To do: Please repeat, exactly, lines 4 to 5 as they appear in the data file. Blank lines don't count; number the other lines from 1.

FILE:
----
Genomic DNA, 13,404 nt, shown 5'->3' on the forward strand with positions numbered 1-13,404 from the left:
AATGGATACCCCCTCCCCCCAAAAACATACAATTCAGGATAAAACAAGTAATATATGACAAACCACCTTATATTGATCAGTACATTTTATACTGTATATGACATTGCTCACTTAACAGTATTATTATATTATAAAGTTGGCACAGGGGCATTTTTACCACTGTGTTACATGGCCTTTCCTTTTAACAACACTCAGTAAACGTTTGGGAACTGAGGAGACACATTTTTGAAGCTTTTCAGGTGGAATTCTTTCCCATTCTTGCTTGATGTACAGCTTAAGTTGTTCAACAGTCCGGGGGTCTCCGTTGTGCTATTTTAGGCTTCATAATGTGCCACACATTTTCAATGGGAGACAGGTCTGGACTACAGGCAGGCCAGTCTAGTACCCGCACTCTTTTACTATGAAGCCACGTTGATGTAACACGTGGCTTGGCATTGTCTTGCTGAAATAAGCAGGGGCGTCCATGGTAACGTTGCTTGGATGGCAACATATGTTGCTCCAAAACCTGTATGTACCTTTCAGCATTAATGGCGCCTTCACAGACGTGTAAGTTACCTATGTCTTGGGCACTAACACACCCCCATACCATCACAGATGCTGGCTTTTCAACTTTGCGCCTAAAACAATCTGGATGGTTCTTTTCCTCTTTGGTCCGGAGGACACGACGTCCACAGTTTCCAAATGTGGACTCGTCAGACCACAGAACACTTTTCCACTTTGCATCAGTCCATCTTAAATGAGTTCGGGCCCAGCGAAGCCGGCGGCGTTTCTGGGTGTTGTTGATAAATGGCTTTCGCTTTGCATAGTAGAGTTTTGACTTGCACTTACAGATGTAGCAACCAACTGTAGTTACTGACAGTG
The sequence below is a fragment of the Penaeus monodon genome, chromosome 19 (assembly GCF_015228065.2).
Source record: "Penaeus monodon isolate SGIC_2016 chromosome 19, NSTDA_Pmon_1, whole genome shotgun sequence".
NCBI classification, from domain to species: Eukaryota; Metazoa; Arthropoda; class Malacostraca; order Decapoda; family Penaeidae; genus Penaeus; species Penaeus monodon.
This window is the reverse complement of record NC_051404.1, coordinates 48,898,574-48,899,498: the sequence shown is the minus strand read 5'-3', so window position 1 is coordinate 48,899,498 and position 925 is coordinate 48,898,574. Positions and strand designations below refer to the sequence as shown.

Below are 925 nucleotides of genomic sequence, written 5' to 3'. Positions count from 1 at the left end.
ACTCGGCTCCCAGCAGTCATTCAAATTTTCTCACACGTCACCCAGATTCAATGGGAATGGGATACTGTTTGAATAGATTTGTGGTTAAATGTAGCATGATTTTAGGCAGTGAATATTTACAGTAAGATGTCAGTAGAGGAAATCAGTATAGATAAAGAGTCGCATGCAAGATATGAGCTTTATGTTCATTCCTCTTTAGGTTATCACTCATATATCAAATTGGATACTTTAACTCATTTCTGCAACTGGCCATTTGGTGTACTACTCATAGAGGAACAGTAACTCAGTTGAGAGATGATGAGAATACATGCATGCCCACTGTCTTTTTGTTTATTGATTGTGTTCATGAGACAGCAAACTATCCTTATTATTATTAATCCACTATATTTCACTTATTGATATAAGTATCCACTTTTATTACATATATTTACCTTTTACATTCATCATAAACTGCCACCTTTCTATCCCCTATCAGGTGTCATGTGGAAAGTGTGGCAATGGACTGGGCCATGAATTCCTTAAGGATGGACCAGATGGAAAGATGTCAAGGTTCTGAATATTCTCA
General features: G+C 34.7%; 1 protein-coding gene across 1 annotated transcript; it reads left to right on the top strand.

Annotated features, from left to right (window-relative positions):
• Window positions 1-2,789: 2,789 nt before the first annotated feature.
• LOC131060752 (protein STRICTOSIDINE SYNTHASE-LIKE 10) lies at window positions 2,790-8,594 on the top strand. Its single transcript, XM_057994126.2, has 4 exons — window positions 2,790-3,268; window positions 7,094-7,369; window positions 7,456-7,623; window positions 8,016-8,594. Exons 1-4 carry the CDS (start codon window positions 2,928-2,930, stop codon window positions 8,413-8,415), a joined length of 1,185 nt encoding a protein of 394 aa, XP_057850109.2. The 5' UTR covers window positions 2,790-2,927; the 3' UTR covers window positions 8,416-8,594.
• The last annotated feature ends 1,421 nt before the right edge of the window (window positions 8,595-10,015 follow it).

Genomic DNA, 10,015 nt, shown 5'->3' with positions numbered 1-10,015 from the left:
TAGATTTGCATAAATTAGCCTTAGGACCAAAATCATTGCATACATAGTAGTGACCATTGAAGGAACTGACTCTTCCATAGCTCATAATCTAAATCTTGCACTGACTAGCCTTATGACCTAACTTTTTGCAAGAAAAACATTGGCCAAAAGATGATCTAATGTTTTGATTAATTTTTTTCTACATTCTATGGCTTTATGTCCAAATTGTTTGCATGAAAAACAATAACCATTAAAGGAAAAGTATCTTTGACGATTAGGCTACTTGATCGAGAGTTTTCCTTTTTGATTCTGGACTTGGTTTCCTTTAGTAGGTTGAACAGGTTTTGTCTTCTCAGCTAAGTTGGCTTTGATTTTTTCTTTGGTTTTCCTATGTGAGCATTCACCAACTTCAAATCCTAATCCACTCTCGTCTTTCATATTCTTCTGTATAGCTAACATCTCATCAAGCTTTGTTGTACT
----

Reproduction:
Source record: "Penaeus monodon isolate SGIC_2016 chromosome 19, NSTDA_Pmon_1, whole genome shotgun sequence".
NCBI classification, from domain to species: Eukaryota; Metazoa; Arthropoda; class Malacostraca; order Decapoda; family Penaeidae; genus Penaeus; species Penaeus monodon.